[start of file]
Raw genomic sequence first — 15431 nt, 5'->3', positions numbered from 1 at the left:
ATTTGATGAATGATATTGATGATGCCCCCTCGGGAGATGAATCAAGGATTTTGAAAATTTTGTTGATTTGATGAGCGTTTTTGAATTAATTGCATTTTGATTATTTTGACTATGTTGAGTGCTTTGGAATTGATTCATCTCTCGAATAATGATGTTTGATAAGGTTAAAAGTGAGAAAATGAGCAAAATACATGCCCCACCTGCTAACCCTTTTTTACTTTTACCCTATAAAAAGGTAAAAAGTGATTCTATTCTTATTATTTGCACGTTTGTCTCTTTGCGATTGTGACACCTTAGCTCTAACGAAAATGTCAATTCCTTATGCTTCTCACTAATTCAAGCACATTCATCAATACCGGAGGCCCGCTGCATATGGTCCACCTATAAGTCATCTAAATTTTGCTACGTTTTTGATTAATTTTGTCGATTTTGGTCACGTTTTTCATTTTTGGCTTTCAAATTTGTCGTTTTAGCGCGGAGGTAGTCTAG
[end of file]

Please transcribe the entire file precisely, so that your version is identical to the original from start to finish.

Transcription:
Raw genomic sequence first — 15431 nt, 5'->3', positions numbered from 1 at the left:
ATTTGATGAATGATATTGATGATGCCCCCTCGGGAGATGAATCAAGGATTTTGAAAATTTTGTTGATTTGATGAGCGTTTTTGAATTAATTGCATTTTGATTATTTTGACTATGTTGAGTGCTTTGGAATTGATTCATCTCTCGAATAATGATGTTTGATAAGGTTAAAAGTGAGAAAATGAGCAAAATACATGCCCCACCTGCTAACCCTTTTTTACTTTTACCCTATAAAAAGGTAAAAAGTGATTCTATTCTTATTATTTGCACGTTTGTCTCTTTGCGATTGTGACACCTTAGCTCTAACGAAAATGTCAATTCCTTATGCTTCTCACTAATTCAAGCACATTCATCAATACCGGAGGCCCGCTGCATATGGTCCACCTATAAGTCATCTAAATTTTGCTACGTTTTTGATTAATTTTGTCGATTTTGGTCACGTTTTTCATTTTTGGCTTTCAAATTTGTCGTTTTAGCGCGGAGGTAGTCTAG